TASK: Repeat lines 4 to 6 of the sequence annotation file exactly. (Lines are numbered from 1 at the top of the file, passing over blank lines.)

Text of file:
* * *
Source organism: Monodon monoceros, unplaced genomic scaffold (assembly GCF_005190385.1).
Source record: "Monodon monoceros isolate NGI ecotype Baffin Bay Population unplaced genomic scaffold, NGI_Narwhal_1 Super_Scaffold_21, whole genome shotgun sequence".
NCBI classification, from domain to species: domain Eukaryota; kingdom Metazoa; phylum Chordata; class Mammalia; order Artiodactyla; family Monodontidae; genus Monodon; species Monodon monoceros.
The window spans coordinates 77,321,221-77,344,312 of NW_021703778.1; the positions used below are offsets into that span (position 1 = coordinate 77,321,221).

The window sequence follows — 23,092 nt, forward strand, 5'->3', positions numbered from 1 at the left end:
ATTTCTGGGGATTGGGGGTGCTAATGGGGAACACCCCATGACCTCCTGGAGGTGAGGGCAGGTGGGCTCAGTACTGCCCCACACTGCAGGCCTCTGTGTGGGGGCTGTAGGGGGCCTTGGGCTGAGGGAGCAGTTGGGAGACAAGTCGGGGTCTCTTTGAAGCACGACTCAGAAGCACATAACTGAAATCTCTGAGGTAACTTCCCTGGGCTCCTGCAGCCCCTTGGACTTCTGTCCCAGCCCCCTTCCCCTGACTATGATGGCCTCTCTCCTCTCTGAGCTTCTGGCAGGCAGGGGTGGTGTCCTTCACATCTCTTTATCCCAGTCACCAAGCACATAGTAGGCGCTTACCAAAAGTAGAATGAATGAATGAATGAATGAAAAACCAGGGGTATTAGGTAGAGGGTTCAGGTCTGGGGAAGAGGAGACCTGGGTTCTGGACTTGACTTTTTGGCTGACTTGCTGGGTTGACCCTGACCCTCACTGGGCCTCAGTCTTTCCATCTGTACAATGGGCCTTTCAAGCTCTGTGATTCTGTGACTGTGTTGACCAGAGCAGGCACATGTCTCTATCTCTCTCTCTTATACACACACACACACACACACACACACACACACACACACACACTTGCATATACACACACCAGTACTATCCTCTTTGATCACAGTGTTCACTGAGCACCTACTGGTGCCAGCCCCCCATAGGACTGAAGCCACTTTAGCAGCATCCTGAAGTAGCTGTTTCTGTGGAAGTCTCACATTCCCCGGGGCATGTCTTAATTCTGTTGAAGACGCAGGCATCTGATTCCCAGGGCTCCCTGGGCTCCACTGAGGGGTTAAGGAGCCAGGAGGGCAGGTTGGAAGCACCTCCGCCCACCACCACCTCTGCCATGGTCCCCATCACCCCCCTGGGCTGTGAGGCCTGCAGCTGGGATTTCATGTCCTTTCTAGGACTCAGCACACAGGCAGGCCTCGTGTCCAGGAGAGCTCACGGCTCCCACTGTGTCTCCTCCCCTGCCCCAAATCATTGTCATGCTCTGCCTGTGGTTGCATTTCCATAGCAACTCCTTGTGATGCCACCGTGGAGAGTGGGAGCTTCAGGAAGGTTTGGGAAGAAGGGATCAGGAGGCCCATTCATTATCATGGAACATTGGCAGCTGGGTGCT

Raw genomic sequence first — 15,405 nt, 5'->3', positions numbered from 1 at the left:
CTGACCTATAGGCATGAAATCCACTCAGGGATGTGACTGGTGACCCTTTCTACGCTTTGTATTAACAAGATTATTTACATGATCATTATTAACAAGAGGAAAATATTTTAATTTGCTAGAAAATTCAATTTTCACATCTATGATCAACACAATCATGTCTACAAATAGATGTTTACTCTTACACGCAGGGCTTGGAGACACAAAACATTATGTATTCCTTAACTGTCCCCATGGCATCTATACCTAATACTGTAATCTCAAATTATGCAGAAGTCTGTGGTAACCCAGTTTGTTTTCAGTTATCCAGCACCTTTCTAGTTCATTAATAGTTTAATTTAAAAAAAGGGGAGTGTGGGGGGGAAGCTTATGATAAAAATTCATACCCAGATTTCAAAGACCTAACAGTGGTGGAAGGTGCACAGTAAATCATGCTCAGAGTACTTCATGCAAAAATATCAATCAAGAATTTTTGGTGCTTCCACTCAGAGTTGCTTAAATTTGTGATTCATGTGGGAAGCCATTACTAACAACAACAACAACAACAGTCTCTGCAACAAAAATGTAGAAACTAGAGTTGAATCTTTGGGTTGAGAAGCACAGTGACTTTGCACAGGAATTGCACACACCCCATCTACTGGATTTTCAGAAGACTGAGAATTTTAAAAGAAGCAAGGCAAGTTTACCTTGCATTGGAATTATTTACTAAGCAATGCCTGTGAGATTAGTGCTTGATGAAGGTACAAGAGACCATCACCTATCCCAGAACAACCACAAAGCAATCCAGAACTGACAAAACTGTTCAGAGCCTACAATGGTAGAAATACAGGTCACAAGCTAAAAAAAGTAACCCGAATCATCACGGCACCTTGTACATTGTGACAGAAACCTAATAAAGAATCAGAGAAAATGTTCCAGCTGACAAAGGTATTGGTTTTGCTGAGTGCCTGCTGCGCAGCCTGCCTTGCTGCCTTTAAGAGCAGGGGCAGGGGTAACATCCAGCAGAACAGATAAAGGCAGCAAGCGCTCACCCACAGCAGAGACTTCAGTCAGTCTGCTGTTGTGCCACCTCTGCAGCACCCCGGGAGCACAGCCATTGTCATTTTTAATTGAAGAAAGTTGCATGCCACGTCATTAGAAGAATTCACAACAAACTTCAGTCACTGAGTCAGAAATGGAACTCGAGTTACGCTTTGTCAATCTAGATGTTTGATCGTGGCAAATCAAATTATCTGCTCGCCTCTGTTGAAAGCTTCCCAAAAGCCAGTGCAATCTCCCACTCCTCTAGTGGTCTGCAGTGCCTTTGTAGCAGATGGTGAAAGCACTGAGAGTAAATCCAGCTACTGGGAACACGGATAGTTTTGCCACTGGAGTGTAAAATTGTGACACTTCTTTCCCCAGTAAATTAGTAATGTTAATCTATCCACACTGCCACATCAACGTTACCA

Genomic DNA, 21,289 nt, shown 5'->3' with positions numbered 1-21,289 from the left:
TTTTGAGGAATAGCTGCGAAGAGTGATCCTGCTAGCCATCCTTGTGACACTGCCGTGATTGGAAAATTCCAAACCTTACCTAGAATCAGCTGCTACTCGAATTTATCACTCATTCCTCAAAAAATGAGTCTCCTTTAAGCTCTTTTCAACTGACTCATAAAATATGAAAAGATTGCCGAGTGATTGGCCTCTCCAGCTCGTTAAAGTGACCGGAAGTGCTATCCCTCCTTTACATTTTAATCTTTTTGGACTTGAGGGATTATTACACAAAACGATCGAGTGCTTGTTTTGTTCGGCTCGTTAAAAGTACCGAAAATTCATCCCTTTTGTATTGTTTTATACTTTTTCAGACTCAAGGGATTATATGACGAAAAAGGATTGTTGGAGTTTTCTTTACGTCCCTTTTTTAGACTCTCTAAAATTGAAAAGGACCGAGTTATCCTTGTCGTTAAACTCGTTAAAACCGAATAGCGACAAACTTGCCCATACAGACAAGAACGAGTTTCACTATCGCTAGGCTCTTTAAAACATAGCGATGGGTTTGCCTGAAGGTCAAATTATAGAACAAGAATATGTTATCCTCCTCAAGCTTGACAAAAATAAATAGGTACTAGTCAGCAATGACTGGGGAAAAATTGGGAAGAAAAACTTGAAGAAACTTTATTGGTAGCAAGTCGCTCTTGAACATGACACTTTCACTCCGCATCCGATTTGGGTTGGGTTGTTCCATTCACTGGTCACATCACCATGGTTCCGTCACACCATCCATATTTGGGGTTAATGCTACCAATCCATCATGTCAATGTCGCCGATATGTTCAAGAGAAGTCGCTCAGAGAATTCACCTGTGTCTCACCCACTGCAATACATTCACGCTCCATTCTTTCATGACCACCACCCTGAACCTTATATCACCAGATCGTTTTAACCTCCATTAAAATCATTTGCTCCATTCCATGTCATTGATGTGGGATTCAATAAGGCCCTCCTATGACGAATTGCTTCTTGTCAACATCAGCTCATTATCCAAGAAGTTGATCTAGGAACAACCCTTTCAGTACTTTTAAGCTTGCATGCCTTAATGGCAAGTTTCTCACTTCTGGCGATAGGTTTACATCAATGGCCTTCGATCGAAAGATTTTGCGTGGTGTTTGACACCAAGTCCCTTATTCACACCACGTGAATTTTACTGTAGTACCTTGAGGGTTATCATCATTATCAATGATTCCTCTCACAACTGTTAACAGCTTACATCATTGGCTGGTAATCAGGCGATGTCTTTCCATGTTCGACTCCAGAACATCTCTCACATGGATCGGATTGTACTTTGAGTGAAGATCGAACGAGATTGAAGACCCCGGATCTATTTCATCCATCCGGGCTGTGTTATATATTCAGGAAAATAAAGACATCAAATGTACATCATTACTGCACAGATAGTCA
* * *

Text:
The window spans coordinates 77,321,221-77,344,312 of NW_021703778.1; the positions used below are offsets into that span (position 1 = coordinate 77,321,221).

The window sequence follows — 23,092 nt, forward strand, 5'->3', positions numbered from 1 at the left end:
ATTTCTGGGGATTGGGGGTGCTAATGGGGAACACCCCATGACCTCCTGGAGGTGAGGGCAGGTGGGCTCAGTACTGCCCCACACTGCAGGCCTCTGTGTGGGGGCTGTAGGGGGCCTTGGGCTGAGGGAGCAGTTGGGAGACAAGTCGGGGTCTCTTTGAAGCACGACTCAGAAGCACATAACTGAAATCTCTGAGGTAACTTCCCTGGGCTCCTGCAGCCCCTTGGACTTCTGTCCCAGCCCCCTTCCCCTGACTATGATGGCCTCTCTCCTCTCTGAGCTTCTGGCAGGCAGGGGTGGTGTCCTTCACATCTCTTTATCCCAGTCACCAAGCACATAGTAGGCGCTTACCAAAAGTAGAATGAATGAATGAATGAATGAAAAACCAGGGGTATTAGGTAGAGGGTTCAGGTCTGGGGAAGAGGAGACCTGGGTTCTGGACTTGACTTTTTGGCTGACTTGCTGGGTTGACCCTGACCCTCACTGGGCCTCAGTCTTTCCATCTGTACAATGGGCCTTTCAAGCTCTGTGATTCTGTGACTGTGTTGACCAGAGCAGGCACATGTCTCTATCTCTCTCTCTTATACACACACACACACACACACACACACACACACACACACACACTTGCATATACACACACCAGTACTATCCTCTTTGATCACAGTGTTCACTGAGCACCTACTGGTGCCAGCCCCCCATAGGACTGAAGCCACTTTAGCAGCATCCTGAAGTAGCTGTTTCTGTGGAAGTCTCACATTCCCCGGGGCATGTCTTAATTCTGTTGAAGACGCAGGCATCTGATTCCCAGGGCTCCCTGGGCTCCACTGAGGGGTTAAGGAGCCAGGAGGGCAGGTTGGAAGCACCTCCGCCCACCACCACCTCTGCCATGGTCCCCATCACCCCCCTGGGCTGTGAGGCCTGCAGCTGGGATTTCATGTCCTTTCTAGGACTCAGCACACAGGCAGGCCTCGTGTCCAGGAGAGCTCACGGCTCCCACTGTGTCTCCTCCCCTGCCCCAAATCATTGTCATGCTCTGCCTGTGGTTGCATTTCCATAGCAACTCCTTGTGATGCCACCGTGGAGAGTGGGAGCTTCAGGAAGGTTTGGGAAGAAGGGATCAGGAGGCCCATTCATTATCATGGAACATTGGCAGCTGGGTGCT